We’d like to give thanks to our partners Tennessee State University, Urban League of Middle Tennessee, Community Food Advocates and The Nashville Food Project for a great day of fellowship and learning. Events like the SNAP Challenge remind us why we do what we do.

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Adversity on the Field

Prior to joining Tyson Foods, I had the privilege of working for a World Champion NFL team, so I have seen excellence on and off the field first-hand, alongside the hard work and preparation it takes to get there as a unit. So when I tell you that I could not be more PROUD to now work with my GREAT teammates at Tyson, it does not begin to explain how I feel about this organization – who we are and what we do to feed families.

In light of the recent chain of weather events that have unleashed mass destruction and impacted hundreds of lives across the South, how grateful I am to work for a company that not only is large enough to provide material resources, but that also has a genuine culture of caring for each other.

I am nothing short of AMAZED with our Team Members.

Earlier this week, I had the opportunity to be “in the field” with our Meals that Matter disaster relief crew that included cook teams from our Clarksville, Dardanelle, Texarkana and Transportation locations (all from Arkansas) on a trip to Mayflower, AR. We set up shop at the local high school after a tornado struck the area, including neighboring town Vilonia, on Sunday, April 27, 2014.

“Surreal” is the only word to describe the experience of arriving to an area less than 24 hours after a natural disaster – from seeing properties that held the personal belongings of families for generations to the humbleness that flows through your veins in being able to offer a hot meal to those who are stranded – which is what our Dardanelle guys and myself did. While our Team Members at the high school dished out hundreds meals, we piled into a pick-up truck and went into the once-lively neighborhoods to deliver food and water to those that couldn’t make it to our site.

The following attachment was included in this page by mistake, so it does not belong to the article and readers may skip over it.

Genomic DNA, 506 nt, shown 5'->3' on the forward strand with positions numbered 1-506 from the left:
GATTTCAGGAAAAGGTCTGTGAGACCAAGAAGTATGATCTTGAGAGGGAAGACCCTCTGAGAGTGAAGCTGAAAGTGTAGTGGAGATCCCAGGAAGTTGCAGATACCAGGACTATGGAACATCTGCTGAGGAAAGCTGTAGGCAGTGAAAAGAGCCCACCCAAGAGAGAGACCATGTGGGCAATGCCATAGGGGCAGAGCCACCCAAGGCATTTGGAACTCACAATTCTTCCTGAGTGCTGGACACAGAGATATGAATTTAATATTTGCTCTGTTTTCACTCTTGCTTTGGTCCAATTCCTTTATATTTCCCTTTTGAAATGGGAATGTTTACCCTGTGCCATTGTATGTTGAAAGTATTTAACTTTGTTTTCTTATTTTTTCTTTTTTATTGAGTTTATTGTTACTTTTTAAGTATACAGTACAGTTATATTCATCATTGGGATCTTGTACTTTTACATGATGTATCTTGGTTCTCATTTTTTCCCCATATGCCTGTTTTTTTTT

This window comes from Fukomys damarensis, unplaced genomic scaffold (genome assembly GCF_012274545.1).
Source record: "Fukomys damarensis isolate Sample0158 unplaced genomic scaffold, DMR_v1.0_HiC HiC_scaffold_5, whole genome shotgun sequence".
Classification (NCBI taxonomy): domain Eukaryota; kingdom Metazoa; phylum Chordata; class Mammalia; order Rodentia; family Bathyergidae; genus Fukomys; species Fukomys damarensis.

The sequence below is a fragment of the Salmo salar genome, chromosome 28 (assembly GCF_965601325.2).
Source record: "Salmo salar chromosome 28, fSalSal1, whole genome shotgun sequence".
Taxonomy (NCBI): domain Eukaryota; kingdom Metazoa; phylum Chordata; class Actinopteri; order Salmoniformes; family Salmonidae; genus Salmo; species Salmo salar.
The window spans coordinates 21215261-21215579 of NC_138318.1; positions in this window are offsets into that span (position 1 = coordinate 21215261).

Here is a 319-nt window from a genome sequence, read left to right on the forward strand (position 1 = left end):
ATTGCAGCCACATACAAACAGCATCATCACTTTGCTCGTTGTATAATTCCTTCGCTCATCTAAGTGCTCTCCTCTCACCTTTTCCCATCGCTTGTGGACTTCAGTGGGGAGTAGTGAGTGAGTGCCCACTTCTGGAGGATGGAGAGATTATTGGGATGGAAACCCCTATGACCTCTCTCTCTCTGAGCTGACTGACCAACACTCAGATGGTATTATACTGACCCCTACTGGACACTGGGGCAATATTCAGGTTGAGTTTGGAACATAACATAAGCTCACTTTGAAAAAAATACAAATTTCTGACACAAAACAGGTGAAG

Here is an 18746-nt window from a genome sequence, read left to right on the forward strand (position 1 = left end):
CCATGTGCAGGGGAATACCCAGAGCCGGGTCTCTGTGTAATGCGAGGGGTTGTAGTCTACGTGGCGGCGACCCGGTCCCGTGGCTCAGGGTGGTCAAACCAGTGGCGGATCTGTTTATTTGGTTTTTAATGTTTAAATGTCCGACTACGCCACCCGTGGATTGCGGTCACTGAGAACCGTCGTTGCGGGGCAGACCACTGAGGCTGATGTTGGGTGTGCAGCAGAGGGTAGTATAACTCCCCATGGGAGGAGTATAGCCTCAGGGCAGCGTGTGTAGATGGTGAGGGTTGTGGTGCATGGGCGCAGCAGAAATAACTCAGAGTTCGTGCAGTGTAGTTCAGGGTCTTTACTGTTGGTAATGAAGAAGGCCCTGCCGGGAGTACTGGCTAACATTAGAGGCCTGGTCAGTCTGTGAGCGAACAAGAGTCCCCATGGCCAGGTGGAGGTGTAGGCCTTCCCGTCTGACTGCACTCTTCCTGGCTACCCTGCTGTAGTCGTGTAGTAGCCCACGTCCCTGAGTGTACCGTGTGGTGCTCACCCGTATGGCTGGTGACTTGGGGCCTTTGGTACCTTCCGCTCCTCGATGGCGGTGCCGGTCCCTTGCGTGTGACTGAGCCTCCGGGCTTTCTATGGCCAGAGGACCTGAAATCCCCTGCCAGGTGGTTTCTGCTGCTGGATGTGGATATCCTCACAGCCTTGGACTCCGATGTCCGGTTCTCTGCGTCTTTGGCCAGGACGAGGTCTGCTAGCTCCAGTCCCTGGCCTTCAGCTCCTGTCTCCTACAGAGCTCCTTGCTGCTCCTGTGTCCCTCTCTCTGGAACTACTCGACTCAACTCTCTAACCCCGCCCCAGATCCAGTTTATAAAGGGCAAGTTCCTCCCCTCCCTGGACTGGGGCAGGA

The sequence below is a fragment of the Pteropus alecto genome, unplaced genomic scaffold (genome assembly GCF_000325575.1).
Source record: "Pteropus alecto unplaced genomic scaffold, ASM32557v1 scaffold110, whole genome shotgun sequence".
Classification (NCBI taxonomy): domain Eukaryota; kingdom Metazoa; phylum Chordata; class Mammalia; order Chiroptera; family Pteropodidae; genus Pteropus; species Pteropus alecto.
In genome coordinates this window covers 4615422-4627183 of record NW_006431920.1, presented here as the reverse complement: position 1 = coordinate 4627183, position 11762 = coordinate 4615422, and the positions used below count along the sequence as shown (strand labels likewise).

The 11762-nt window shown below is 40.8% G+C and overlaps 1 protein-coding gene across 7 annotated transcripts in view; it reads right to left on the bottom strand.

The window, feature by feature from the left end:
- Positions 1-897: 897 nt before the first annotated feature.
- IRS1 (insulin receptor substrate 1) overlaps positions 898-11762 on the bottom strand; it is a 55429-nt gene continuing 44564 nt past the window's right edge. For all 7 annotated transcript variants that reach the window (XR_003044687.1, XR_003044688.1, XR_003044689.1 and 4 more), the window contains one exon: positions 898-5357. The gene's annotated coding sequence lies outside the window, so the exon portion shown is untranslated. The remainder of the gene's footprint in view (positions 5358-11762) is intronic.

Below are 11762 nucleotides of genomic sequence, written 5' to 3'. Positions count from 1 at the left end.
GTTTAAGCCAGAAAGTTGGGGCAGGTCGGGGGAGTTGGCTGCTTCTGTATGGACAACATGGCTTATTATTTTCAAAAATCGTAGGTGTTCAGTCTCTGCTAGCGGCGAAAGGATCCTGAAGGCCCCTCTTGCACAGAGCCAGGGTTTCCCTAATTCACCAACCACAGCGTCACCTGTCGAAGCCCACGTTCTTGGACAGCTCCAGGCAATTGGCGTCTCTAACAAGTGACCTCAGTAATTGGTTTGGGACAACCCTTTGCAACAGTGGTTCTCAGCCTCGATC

Team Members Dave and Mike helping deliver meals in Mayflower, AR.

Team Members Dave and Mike helping deliver meals in Mayflower, AR.

In the meantime, we have superstar Team Members who’ve rushed to the aid of those in Mississippi and other states impacted, doing what they can without pause.

My heart and prayers go out to all those affected by the storms.

You know that saying that goes, “I didn’t realize my own strength…” Our Team Members are exemplary models of going above and beyond in ways that we sometimes don’t realize are even possible.

It’s the least we could do

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I’m with the Tyson Meals that Matter team in Mayflower, Arkansas.  I’ve seen lots of tornado damage in my career with Tyson, going back to the ’96 Moore, Oklahoma storm.  Joplin and Alabama in 2011.  Moore again last year; to name a few. I don’t care how much one might have seen, you never cease to be amazed at the stuff nature can do.
I’m grateful for and proud of the people in this company I work for, who are always willing to drop what they’re doing to go help out.  It might get easy to get too proud of what we’re doing, but for the contact with people whose lives have been directly affected by these tragedies.  Without fail, we see folks who have themselves suffered immense personal loss, putting their troubles aside to help their neighbors.
There’s nothing so humbling as an outpouring of heartfelt gratitude from someone who’s lost everything, just because you gave them a chicken sandwich. Dang. It’s the least we could do.
If you have a moment, send out a prayer or positive thought (or whatever your belief system allows for) for the people affected by the weather of the past few days.   I’m sure a donation to the reputable non-profit of your choice providing relief would also be greatly appreciated.

The Tyson Meals that Matter team serves hot meals to victims and relief workers in natural disasters.